Why It Works
- Roasting the sweet potatoes first at a low temperature enhances their sweetness, then a few minutes at a higher temperature browns them gently.
- A splash of fresh orange juice and zest adds depth and fragrance without being cloying.
After Thanksgiving, the big question is what to do with the leftovers. As someone who works on recipes each day, I have a different challenge: what to do with the leftover raw ingredients that I didn't end up using in any dishes at all.
This year it was a big bag of sweet potatoes still sitting on my counter after everything else was done. Personally, after a lot of holiday cooking, I'm in the mood for easy, soothing foods—big projects can wait a week or two while I catch my breath. Easy and soothing, for me, often means soup.
And so it was for those sweet potatoes. I started by using Kenji's low-temperature oven method to roast the sweet potatoes: sweet potatoes convert their starch to sugar best at gentle heat. Crank it too high and you'll halt their sweetening prematurely. Only after an hour at the low heat did I increase the oven temperature to help brown them a little and deepen their flavor.
While the potatoes cooked, I sweated onion, garlic, and carrot in a soup pot, then added the potatoes. I topped it off with some chicken stock (though homemade vegetable stock works just as well for those hoping to keep things vegetarian) and blended it to a smooth purée. A small splash of orange juice added some subtle extra flavor. The basic technique is outlined in this primer on creamy soups.
I decided to go above and beyond by passing my soup through a fine-mesh strainer. It produces a significantly better texture, but I can't lie: It's a minor pain to do. Skip it or do it, as you prefer.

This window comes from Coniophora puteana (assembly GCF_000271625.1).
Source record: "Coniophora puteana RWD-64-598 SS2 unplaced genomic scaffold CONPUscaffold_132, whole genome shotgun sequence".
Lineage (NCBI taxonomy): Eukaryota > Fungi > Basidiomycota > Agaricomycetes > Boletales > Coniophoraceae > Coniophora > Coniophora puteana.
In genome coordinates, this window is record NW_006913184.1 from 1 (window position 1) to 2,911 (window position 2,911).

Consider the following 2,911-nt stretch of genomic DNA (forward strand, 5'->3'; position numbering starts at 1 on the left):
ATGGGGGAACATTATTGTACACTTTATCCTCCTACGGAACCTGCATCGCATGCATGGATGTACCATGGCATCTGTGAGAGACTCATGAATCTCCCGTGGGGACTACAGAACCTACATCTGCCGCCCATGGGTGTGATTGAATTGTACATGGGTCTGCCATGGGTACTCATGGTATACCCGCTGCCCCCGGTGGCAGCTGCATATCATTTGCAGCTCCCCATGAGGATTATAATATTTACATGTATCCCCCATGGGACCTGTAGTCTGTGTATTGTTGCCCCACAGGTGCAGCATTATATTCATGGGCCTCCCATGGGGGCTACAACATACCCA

Then, for a garnish, I made a riff on gremolata by crushing pistachios, then stirring in orange zest (from the same orange I had juiced), scallions, mint, and olive oil.
Just like that, my problem was solved.
4 pounds sweet potato, peeled and cut into 1/2-inch dice
6 tablespoons vegetable, canola, or grapeseed oil, divided
4 medium carrots, peeled and diced
1 medium onion, chopped
5 cloves garlic, crushed
2 sprigs sage (optional)
1/4 cup fresh juice and 1 tablespoon freshly grated zest from 1 medium orange, divided
3/4 cup shelled roasted pistachios, crushed in a mortar and pestle or food processor
2 scallions, thinly sliced, white and light green parts only
2 tablespoons very thinly sliced fresh mint leaves (from about 5 sprigs)
Pinch cayenne pepper
1/2 cup extra-virgin olive oil
Preheat oven to 300°F (150°F). Toss sweet potato with 4 tablespoons vegetable oil and salt. Spread sweet potato on 2 rimmed baking sheets and bake for 1 hour, rotating pans front to back and top to bottom halfway through cooking. Increase oven temperature to 375°F (190°C) and cook until sweet potatoes are tender and lightly browned around the edges, about 25 minutes.
In a large pot, heat remaining 2 tablespoons vegetable oil over medium-high heat until shimmering. Add carrot, onion, garlic, sage (if using), and a generous pinch of salt and cook, stirring, until vegetables are just tender.
Add sweet potatoes and stock and bring to a simmer. Cook for 10 minutes until vegetables are very tender. Discard sage, if using. Add orange juice. Using an immersion blender or countertop blender, blend soup until smooth. Season with salt.
If desired, pass soup through a fine-mesh strainer using a rubber spatula to plunge and scrape it through (it may not seem like it at first, but almost all of the soup will pass through).
In a mixing bowl, stir together pistachios, orange zest, scallions, mint, and cayenne pepper. Fold in olive oil and season with salt.
Serve soup, spooning pistachio salsa on top.
If you choose to strain the soup through a fine-mesh strainer, thin soup to desired consistency with extra stock or water if necessary.
|Nutrition Facts (per serving)|
|Servings: 4 to 6|
|Amount per serving|
|% Daily Value*|
|Total Fat 31g||39%|
|Saturated Fat 4g||18%|
|Total Carbohydrate 66g||24%|
|Dietary Fiber 11g||41%|
|Total Sugars 22g|
|Vitamin C 61mg||306%|
|*The % Daily Value (DV) tells you how much a nutrient in a food serving contributes to a daily diet. 2,000 calories a day is used for general nutrition advice.|